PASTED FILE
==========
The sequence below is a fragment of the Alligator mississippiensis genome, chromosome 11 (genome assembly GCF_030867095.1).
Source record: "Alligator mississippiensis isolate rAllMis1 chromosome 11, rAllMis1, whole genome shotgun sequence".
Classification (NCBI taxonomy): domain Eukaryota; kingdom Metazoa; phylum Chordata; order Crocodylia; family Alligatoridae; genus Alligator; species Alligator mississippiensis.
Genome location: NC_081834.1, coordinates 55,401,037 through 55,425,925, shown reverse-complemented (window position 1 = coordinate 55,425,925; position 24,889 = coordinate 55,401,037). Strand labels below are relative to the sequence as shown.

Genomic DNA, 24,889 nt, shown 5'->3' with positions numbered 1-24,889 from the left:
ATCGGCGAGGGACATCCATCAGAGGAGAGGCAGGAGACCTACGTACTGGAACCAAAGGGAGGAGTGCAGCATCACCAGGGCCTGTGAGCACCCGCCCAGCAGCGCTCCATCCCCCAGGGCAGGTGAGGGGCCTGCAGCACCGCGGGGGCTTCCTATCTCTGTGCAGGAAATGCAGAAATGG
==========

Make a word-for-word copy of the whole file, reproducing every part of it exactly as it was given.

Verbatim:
The sequence below is a fragment of the Alligator mississippiensis genome, chromosome 11 (genome assembly GCF_030867095.1).
Source record: "Alligator mississippiensis isolate rAllMis1 chromosome 11, rAllMis1, whole genome shotgun sequence".
Classification (NCBI taxonomy): domain Eukaryota; kingdom Metazoa; phylum Chordata; order Crocodylia; family Alligatoridae; genus Alligator; species Alligator mississippiensis.
Genome location: NC_081834.1, coordinates 55,401,037 through 55,425,925, shown reverse-complemented (window position 1 = coordinate 55,425,925; position 24,889 = coordinate 55,401,037). Strand labels below are relative to the sequence as shown.

Genomic DNA, 24,889 nt, shown 5'->3' with positions numbered 1-24,889 from the left:
ATCGGCGAGGGACATCCATCAGAGGAGAGGCAGGAGACCTACGTACTGGAACCAAAGGGAGGAGTGCAGCATCACCAGGGCCTGTGAGCACCCGCCCAGCAGCGCTCCATCCCCCAGGGCAGGTGAGGGGCCTGCAGCACCGCGGGGGCTTCCTATCTCTGTGCAGGAAATGCAGAAATGG